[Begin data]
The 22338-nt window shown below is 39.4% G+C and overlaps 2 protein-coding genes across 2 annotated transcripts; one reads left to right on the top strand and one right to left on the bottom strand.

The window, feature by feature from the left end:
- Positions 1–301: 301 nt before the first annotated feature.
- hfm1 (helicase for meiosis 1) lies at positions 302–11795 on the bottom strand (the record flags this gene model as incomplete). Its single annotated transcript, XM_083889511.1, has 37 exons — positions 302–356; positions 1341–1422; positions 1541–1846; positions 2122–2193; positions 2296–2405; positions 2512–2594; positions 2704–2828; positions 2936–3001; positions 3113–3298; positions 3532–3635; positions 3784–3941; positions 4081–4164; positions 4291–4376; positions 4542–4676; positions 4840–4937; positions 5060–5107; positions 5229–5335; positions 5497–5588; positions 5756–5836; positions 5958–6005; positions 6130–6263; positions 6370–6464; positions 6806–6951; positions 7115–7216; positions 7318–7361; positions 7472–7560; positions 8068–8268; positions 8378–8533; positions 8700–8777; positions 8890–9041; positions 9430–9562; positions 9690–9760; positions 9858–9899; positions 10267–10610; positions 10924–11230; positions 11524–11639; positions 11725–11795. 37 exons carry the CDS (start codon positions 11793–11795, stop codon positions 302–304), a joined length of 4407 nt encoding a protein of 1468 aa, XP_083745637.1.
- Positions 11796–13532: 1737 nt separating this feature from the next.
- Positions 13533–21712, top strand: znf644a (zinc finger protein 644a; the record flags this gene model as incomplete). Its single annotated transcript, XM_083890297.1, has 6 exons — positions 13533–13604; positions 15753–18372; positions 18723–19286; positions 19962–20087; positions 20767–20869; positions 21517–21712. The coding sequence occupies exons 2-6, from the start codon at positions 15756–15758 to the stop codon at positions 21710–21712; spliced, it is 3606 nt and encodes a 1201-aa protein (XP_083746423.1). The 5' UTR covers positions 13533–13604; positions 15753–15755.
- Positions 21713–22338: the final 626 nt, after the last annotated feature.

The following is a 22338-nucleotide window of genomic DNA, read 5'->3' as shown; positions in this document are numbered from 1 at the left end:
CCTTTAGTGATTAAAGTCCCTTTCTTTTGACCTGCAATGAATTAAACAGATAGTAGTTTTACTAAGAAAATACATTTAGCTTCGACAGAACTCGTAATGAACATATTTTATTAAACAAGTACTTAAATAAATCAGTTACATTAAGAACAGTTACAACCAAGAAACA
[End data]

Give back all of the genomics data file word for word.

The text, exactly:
The 22338-nt window shown below is 39.4% G+C and overlaps 2 protein-coding genes across 2 annotated transcripts; one reads left to right on the top strand and one right to left on the bottom strand.

The window, feature by feature from the left end:
- Positions 1–301: 301 nt before the first annotated feature.
- hfm1 (helicase for meiosis 1) lies at positions 302–11795 on the bottom strand (the record flags this gene model as incomplete). Its single annotated transcript, XM_083889511.1, has 37 exons — positions 302–356; positions 1341–1422; positions 1541–1846; positions 2122–2193; positions 2296–2405; positions 2512–2594; positions 2704–2828; positions 2936–3001; positions 3113–3298; positions 3532–3635; positions 3784–3941; positions 4081–4164; positions 4291–4376; positions 4542–4676; positions 4840–4937; positions 5060–5107; positions 5229–5335; positions 5497–5588; positions 5756–5836; positions 5958–6005; positions 6130–6263; positions 6370–6464; positions 6806–6951; positions 7115–7216; positions 7318–7361; positions 7472–7560; positions 8068–8268; positions 8378–8533; positions 8700–8777; positions 8890–9041; positions 9430–9562; positions 9690–9760; positions 9858–9899; positions 10267–10610; positions 10924–11230; positions 11524–11639; positions 11725–11795. 37 exons carry the CDS (start codon positions 11793–11795, stop codon positions 302–304), a joined length of 4407 nt encoding a protein of 1468 aa, XP_083745637.1.
- Positions 11796–13532: 1737 nt separating this feature from the next.
- Positions 13533–21712, top strand: znf644a (zinc finger protein 644a; the record flags this gene model as incomplete). Its single annotated transcript, XM_083890297.1, has 6 exons — positions 13533–13604; positions 15753–18372; positions 18723–19286; positions 19962–20087; positions 20767–20869; positions 21517–21712. The coding sequence occupies exons 2-6, from the start codon at positions 15756–15758 to the stop codon at positions 21710–21712; spliced, it is 3606 nt and encodes a 1201-aa protein (XP_083746423.1). The 5' UTR covers positions 13533–13604; positions 15753–15755.
- Positions 21713–22338: the final 626 nt, after the last annotated feature.

The following is a 22338-nucleotide window of genomic DNA, read 5'->3' as shown; positions in this document are numbered from 1 at the left end:
CCTTTAGTGATTAAAGTCCCTTTCTTTTGACCTGCAATGAATTAAACAGATAGTAGTTTTACTAAGAAAATACATTTAGCTTCGACAGAACTCGTAATGAACATATTTTATTAAACAAGTACTTAAATAAATCAGTTACATTAAGAACAGTTACAACCAAGAAACA